Study: How Do People Free Up Space On Mobile Devices?
SanDisk has published a study on user behavior in relation to mobile devices. The key questions were: What do people keep on their mobile device and how do they backup?
The study that was conducted among 1,000 iPhone and iPad users in Germany actually reveals that 73% of respondents see themselves regularly forced to delete data in order to create new space.
Photos and apps are most likely to be deleted. Why not storing them elsewhere instead? For lack of time (24%) and because they simply forget (23%) are common reasons mentioned.
By the way, the study also reveals that women take more selfies than men.
Of course there is a reason why SanDisk conducted this study. SanDisk wants to promote its iXpand Flash Drive, which can be used as a backup storage for Apple devices. The flash drive is available from 16 to 128GB and also allows the use of Apple’s fingerprint sensors. 
While German audiences already have the chance to watch the movie LIFE, the US release date is going to be in December.
The biographical drama LIFE, which was directed by Anton Corbijn, portrays the releationship of James Dean and his friend and photographer Dennis Stock, the creator of the most iconic Dean image.
Dennis Stock, played by Twilight-Star Robert Pattinson, worked at Magnum when he first met the young, not yet famous, James Dean.
The movie is also a story about the Golden Age of Hollywood and, probably, the heyday of photography.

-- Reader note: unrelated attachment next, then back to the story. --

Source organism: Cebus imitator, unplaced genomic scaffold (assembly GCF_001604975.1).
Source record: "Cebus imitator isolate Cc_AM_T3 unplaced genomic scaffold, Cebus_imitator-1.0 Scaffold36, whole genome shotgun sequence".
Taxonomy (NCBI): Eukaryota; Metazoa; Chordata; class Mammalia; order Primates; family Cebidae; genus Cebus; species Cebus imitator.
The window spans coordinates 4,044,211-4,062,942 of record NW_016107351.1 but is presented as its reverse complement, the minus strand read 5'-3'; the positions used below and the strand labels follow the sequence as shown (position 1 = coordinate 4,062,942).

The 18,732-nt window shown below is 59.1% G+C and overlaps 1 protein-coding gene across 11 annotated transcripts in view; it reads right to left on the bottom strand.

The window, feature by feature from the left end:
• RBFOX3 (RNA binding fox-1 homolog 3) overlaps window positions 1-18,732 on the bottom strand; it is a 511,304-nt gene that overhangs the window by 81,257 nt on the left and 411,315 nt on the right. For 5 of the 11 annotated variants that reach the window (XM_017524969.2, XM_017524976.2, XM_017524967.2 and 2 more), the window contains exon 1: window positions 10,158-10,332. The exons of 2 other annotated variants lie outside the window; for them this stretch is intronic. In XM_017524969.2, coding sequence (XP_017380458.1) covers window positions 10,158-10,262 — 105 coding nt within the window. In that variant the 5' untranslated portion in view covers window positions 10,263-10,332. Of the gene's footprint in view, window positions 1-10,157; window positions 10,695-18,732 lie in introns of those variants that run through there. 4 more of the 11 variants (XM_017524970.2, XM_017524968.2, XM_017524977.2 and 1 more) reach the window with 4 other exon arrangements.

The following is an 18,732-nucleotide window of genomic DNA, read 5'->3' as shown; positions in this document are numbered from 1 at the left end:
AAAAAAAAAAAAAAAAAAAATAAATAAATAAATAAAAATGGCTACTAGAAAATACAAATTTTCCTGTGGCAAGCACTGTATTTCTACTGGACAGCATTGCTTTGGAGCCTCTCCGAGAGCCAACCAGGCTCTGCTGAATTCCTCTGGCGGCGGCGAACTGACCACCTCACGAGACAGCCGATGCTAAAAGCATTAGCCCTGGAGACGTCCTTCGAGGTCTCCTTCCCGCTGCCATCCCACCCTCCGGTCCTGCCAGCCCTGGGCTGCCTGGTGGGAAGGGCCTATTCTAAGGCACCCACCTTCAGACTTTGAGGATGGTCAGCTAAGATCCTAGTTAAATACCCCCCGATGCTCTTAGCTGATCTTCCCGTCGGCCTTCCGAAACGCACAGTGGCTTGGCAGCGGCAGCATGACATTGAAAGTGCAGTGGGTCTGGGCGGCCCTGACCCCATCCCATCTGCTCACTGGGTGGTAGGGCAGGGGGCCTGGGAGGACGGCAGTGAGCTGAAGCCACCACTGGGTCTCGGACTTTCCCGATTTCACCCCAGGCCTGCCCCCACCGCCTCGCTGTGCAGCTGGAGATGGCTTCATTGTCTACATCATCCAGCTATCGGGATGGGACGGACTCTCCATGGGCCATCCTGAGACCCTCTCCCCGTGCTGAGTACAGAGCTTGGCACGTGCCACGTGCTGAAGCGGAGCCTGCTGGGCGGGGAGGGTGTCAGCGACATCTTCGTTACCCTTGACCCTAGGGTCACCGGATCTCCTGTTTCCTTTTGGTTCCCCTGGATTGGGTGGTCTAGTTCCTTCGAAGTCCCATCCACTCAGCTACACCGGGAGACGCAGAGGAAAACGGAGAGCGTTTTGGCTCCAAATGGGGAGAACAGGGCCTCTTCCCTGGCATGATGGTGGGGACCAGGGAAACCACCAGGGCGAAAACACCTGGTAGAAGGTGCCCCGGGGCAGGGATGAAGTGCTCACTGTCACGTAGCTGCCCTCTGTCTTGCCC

Book: Happy End
The photo-project showing “miracles in aviation history – 15 airplanes that had forced landings but ALL on board survived” is part of Eckell’s long term project on abandoned objects.
“Happy End” can still be ordered via Indiegogo and will we shipped worlwide. 
Tech: Pimp up your Hasselblad
This gadget is definitely not for the masses – not for monetary reasons alone, but because you do need to own a classical V-System Hasselblad to use the CFV-50c.
Even if you are an owner of a 1957 model, this new device turns your treasure into a high performance digital camera. Offering 50 Megapixels (6200×8272), 34 minutes to 1/800 sec. shutter speed, ISO 100 to 6400, the CFV-50 – once mounted on a vintage Hasselblad – brings newest technology while the act of photo taking stays some kind of handicraft.
However, the $15,500 price tag will not drive too many people to the next Hasselblad store. 
 This $15,500 Device Turns Your Vintage Hasselblad Into a Digital Camera
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